In Bengal, the battle of political narratives
Prime Minister (PM) Narendra Modi formally kicked off the Bharatiya Janata Party (BJP)’s campaign in West Bengal on Sunday. The key thrust of his speech in Kolkata was a critique of governance under the Trinamool Congress (TMC) and a roadmap of how the BJP, if elected, would shape Bengal’s future over the next 25 years.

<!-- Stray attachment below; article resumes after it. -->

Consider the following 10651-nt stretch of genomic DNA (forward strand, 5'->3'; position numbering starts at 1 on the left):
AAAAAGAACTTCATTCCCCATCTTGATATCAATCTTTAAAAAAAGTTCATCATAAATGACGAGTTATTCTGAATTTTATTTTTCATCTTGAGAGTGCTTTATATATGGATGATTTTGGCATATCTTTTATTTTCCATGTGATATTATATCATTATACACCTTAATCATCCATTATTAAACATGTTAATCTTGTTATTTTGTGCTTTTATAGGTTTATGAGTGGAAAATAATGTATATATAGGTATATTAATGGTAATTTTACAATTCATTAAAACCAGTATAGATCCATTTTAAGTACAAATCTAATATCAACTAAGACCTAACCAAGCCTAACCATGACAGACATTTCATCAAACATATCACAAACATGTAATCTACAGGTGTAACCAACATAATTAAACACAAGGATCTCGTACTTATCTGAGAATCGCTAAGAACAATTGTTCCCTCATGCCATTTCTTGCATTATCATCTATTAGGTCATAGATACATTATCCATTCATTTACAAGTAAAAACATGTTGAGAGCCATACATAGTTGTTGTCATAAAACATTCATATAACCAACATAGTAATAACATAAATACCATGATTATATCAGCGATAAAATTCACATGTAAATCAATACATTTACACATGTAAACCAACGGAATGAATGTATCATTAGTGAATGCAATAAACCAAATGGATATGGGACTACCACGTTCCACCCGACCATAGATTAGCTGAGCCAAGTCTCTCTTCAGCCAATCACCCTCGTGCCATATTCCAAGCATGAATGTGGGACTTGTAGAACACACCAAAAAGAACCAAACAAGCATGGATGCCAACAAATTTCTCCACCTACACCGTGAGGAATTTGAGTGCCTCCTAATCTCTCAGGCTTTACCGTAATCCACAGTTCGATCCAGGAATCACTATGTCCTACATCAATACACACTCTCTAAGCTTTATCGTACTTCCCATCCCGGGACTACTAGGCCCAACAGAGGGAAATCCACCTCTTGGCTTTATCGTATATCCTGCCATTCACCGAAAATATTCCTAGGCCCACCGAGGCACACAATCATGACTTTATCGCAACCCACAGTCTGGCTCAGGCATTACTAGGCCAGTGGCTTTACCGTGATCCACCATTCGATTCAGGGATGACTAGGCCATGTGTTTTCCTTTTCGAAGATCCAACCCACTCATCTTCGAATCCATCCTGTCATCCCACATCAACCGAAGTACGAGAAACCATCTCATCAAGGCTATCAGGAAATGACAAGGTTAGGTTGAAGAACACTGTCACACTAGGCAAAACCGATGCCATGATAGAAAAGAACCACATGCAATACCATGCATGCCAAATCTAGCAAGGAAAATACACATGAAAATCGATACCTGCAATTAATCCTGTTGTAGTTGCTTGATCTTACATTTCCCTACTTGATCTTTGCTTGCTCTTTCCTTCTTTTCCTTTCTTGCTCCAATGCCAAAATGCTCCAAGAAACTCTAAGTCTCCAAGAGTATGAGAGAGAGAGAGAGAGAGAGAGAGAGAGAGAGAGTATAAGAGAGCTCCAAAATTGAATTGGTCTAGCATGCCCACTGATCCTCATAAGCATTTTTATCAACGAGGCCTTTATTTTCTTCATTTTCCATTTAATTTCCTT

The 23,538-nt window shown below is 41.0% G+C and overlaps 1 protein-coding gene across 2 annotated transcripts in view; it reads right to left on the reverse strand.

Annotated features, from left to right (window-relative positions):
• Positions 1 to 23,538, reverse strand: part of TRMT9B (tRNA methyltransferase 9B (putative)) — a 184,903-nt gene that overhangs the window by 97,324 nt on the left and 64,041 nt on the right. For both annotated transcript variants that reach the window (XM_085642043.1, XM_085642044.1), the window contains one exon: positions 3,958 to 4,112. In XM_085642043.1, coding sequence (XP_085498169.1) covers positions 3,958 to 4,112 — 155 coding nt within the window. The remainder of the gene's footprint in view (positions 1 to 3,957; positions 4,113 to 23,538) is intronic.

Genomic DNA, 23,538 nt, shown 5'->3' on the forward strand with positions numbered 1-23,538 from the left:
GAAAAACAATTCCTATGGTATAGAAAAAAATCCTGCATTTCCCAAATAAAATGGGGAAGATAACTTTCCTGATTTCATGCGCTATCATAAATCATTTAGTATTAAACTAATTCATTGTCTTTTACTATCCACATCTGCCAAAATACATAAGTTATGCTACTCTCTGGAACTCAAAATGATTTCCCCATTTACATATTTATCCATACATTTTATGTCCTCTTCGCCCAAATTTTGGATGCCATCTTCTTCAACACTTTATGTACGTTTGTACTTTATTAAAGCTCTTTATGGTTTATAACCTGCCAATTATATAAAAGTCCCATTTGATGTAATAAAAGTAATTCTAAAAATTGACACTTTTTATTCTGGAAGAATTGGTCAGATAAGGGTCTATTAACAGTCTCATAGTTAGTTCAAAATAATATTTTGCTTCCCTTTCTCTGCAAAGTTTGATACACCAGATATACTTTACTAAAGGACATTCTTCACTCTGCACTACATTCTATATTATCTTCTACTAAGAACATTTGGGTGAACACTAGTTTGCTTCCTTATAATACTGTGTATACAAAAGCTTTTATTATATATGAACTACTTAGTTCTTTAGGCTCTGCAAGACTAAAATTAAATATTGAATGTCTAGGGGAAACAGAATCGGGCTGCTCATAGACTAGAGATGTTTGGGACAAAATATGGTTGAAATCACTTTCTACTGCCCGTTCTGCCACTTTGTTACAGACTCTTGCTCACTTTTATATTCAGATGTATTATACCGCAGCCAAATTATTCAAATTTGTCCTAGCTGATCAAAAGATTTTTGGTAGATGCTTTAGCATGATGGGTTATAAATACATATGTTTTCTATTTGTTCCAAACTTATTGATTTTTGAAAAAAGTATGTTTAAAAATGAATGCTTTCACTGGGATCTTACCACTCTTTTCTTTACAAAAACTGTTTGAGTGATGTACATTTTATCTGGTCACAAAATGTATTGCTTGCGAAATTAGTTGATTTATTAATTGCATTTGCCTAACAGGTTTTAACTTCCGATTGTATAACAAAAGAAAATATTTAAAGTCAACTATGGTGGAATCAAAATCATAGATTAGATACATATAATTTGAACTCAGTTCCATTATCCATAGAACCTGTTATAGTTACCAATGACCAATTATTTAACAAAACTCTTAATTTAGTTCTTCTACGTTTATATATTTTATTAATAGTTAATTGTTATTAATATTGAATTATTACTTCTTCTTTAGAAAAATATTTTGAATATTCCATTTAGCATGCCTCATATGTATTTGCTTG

The PM’s speech had five elements. One, to take on the “outsider” tag, the PM traced the BJP’s roots back to SP Mukherjee, rejected what he attempted to portray as the TMC’s political parochialism, lauded Bengal’s cultural distinctiveness and committed to a BJP government in Bengal treating the state’s inter-ests as supreme. Two, to take on the charge of crony capitalism or serving the interests of his “friends”, the PM, like he had done with the chowkidar slogan during the 2019 polls, owned the term and expanded it to claim that his friends were the poorest citizens. Three, tapping into the religious divide, the PM rejected the politics of “appeasement” — a code word for the TMC’s alleged pro-Muslim tilt. Four, by promising investment, industrialisation, and infrastructure, the PM stuck to his narrative on development. And five, by promising the extension of central schemes, he was conveying the benefit of having the same party in power in both the state and at the Centre. The PM thus attempted to portray the BJP as a party of modernity, welfare, and justice, sensitive to Bengal’s aspirations. This was meant to counter the TMC’s self-projection as a party of the soil rooted in Bengal’s ethos, committed to progress, harmony and welfare of all, led by a woman chief minister, fighting an oppressive Centre. Which narrative convinces voters will be known on May 2.